Install

Get the latest updates as we post them — right on your browser

. Last Updated: 07/27/2016

Private Land Ownership Shrinking

Unknown
While the nine-year wait continues for the government to set the rules for the conversion of large tracts of the country from public to private hands, the number of hectares owned by the state is actually growing.

According to a new report by the Federal Land Cadaster Service — the body charged with monitoring land ownership in Russia — the amount of private property in the nation shrank by 400,000 hectares from 1998 to 1999.

In 1998, the first year it issued a comprehensive study of nationwide land ownership, the service calculated that 130 million hectares of land — most of it in the rich farming areas of the south and southwest — was owned privately by individuals and nongovernmental entities.

By Jan. 1, 2000, only 129.6 million hectares, or 7.6 percent of the country, was owned privately.

The new report attributes the decline to the liquidation of bankrupt farms and enterprises and, in many cases, the voluntary return of property to the state.

Gerald Gaige, chief real estate consultant for Arthur Andersen, said Russia’s 1998 financial meltdown was probably the main reason for the number of bankruptcies and subsequent liquidations that resulted in the state regaining ownership of the land.

In the mid-’90s the agricultural industry received millions of dollars in aid from the West and was the testing lab for numerous projects that resulted in the transmutation of many Soviet-style kolkhoz and sovkhoz collective farms into "corporations" with allocated land as their major asset.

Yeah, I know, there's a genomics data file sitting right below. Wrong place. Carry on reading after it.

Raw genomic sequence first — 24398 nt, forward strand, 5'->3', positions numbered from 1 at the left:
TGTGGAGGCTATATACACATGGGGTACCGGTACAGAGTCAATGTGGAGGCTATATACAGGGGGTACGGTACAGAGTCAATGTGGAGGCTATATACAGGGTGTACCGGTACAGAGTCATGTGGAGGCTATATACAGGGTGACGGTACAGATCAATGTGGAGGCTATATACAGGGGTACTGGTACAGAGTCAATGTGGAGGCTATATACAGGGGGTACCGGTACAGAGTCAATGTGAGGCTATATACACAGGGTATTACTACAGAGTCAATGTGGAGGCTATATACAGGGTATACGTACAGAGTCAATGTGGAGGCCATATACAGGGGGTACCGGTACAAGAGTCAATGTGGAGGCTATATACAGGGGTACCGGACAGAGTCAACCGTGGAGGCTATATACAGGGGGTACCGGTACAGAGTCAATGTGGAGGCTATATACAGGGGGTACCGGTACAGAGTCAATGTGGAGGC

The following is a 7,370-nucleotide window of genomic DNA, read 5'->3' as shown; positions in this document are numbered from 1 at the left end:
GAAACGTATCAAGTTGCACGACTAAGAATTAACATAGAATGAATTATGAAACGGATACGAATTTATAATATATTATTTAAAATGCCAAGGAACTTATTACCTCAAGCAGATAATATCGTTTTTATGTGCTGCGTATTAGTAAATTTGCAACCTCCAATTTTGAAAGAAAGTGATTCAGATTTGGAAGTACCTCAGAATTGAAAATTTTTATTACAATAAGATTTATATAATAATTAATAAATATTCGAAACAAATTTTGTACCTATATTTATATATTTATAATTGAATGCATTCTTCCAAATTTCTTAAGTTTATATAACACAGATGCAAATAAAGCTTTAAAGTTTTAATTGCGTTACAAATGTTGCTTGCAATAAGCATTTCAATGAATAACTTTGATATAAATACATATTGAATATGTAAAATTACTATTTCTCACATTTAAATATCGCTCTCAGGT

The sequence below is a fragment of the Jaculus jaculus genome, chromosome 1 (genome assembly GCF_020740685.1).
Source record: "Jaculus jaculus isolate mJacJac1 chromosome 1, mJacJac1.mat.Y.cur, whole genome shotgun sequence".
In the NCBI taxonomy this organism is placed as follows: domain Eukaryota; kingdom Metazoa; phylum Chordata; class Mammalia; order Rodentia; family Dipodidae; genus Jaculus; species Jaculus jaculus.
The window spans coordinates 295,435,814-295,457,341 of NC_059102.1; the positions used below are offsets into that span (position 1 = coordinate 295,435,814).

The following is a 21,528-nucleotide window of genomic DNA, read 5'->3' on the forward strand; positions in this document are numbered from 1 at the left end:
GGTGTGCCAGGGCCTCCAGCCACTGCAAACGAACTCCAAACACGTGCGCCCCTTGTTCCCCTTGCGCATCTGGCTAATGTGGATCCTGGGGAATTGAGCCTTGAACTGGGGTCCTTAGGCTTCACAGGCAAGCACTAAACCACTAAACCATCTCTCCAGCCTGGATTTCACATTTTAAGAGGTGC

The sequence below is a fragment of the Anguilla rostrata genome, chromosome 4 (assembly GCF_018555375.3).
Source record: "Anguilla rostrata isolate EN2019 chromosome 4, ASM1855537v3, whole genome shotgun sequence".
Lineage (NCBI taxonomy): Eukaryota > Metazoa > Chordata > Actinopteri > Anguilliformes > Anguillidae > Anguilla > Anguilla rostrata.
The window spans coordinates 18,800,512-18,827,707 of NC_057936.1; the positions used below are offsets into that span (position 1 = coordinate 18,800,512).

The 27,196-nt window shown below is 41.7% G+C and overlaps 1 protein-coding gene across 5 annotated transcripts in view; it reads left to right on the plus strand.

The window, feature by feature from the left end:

"After conversion to the private sector, many of the agricultural enterprises suffered from a lack of business incentives — like the lack of financing and unorganized markets — that resulted in their failure," said Gaige.

To add to the problem, the government has for years consistently failed to enact a Land Code, which has prevented the development of a legitimate land market.

"The government is still holding almost all land ownership rights and has not implemented a real privatization effort," Gaige said.

According to the Federal Land Service, the government owns an estimated 1,709 million hectares, or 92.4 percent, of all the territory in the country.

Vladimir Romanov, a top adviser to the service, said Tuesday that enacting a Land Code is one of the most important tasks facing the government.

The Russian Constitution provides for private ownership of land, but the legislative framework — the package of legislation collectively referred to as the Land Code — has yet to be considered by the State Duma.

The current Land Code was passed in 1991 and does not allow for private land ownership, thus contradicting the Constitution.

In its latest economic report on Russia, McKinsey Global Institute called the absence of a legitimate Land Code one of the country’s main obstacles to economic health. "The absence of fundamental principles on property and leasing relations is conducive to the increase of investment risk in Russia," the report said.

Despite the pressing need for it, however, many specialists are not optimistic that the present government will produce a new Land Code.

"I don’t have any foundation to expect the Land Code to be passed soon," Vasily Uzun, professor and chief consultant at the All-Russia Agrarian Institute, said Wednesday.